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The morning meal was our quiet hour, when we two were entirely alone. At noon, several who chanced to be passing by stopped to rest, and to share our luncheon with us, for they were sure of our hospitality.
My uncle, whose death my mother ever lamented, was one of our nation's bravest warriors. His name was on the lips of old men when talking of the proud feats of valor; and it was mentioned by younger men, too, in connection with deeds of gallantry. Old women praised him for his kindness toward them; young women held him up as an ideal to their sweethearts. Every one loved him, and my mother worshiped his memory. Thus it happened that even strangers were sure of welcome in our lodge, if they but asked a favor in my uncle's name.
Though I heard many strange experiences related by these wayfarers, I loved best the evening meal, for that was the time old legends were told. I was always glad when the sun hung low in the west, for then my mother sent me to invite the neighboring old men and women to eat supper with us. Running all the way to the wigwams, I halted shyly at the entrances. Sometimes I stood long moments without saying a word. It was not any fear that made me so dumb when out upon such a happy errand; nor was it that I wished to withhold the invitation, for it was all I could do to observe this very proper silence. But it was a sensing of the atmosphere, to assure myself that I should not hinder other plans. My mother used to say to me, as I was almost bounding away for the old people: "Wait a moment before you invite any one. If other plans are being discussed, do not interfere, but go elsewhere."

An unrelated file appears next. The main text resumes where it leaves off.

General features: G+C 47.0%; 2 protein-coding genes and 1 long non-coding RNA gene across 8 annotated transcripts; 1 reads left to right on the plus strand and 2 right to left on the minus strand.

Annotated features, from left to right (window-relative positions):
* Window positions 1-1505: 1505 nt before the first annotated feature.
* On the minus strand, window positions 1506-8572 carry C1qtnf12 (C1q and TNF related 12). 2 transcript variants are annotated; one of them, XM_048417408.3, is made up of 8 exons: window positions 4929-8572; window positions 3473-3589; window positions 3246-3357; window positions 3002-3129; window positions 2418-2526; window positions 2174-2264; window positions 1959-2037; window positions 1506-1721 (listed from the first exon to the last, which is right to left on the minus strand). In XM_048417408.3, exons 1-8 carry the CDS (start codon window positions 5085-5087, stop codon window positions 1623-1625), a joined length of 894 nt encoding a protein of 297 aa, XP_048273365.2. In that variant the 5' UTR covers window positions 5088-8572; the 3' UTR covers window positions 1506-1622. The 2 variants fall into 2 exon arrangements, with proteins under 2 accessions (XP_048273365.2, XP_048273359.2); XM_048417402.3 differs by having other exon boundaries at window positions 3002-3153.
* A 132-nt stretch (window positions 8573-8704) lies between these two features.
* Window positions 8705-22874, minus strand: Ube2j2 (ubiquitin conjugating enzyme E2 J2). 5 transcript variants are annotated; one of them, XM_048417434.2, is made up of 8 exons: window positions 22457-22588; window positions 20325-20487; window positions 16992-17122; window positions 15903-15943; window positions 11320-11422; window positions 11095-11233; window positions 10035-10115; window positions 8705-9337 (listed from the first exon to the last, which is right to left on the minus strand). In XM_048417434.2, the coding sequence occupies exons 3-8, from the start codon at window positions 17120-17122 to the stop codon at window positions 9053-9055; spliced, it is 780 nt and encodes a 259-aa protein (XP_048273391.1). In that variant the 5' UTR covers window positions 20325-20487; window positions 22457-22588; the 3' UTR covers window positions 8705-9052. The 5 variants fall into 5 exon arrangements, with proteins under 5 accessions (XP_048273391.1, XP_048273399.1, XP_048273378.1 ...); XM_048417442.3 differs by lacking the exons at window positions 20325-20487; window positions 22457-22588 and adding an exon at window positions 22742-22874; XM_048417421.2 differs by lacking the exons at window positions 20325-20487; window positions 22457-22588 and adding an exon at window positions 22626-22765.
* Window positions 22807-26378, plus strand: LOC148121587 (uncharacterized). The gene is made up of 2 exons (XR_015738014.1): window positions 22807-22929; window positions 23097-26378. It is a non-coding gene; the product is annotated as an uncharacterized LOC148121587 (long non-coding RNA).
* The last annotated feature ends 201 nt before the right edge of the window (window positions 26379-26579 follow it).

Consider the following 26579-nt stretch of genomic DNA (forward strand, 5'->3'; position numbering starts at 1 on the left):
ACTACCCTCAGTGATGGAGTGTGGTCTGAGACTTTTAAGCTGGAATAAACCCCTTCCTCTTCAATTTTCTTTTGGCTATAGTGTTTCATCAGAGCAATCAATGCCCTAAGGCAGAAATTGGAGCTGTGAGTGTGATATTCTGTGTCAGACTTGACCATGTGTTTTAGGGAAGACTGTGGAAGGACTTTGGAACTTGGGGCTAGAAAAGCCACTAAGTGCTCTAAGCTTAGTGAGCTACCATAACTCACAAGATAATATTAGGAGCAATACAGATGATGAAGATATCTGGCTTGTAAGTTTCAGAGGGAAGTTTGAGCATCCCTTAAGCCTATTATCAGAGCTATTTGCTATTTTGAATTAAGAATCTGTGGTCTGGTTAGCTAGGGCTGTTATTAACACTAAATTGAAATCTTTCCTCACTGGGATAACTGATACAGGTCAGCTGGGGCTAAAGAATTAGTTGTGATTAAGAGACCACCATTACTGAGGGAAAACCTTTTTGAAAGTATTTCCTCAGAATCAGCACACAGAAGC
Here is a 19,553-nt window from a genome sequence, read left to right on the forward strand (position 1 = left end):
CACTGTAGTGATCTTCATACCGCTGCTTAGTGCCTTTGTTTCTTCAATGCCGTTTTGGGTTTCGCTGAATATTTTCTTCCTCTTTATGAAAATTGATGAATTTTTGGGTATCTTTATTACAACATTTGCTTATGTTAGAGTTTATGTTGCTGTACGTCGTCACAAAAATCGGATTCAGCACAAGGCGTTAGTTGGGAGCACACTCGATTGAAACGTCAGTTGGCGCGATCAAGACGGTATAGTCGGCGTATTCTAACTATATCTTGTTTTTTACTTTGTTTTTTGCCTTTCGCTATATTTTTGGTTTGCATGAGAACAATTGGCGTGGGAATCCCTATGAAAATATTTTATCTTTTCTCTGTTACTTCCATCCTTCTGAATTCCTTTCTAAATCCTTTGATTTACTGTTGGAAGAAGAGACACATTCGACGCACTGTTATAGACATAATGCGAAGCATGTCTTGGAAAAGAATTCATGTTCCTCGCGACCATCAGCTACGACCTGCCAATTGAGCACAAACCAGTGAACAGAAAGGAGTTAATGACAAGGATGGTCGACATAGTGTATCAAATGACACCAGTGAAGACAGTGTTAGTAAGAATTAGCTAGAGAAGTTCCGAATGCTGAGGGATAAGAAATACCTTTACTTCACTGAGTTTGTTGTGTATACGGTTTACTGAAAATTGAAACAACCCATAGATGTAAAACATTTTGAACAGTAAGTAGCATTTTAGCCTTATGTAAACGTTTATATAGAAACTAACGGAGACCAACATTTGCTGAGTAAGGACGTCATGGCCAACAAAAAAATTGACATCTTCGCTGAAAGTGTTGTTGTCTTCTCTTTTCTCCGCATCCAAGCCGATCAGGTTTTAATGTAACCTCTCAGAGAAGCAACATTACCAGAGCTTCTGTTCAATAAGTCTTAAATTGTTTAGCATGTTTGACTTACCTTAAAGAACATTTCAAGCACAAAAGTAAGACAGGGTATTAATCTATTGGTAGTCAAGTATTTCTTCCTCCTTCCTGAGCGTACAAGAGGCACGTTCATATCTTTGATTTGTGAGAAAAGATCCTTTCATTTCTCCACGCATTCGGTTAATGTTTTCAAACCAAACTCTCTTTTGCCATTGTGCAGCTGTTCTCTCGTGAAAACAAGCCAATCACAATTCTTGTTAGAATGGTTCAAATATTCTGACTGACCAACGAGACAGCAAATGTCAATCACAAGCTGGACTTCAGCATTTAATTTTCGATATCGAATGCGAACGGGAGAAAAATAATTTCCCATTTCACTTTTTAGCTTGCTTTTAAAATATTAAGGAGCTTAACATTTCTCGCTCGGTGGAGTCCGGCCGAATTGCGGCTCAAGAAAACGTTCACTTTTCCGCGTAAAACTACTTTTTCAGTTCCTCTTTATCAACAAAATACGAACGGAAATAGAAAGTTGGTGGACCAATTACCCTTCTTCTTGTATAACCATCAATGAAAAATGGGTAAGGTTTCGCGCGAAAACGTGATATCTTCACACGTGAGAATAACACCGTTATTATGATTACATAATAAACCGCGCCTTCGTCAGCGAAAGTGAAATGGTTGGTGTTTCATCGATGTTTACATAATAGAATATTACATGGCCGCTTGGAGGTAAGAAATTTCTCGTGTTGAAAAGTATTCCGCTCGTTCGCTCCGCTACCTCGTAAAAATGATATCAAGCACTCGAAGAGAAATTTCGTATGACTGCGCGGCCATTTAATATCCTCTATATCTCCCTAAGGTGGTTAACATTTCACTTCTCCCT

The old folks knew the meaning of my pauses; and often they coaxed my confidence by asking, "What do you seek, little granddaughter?"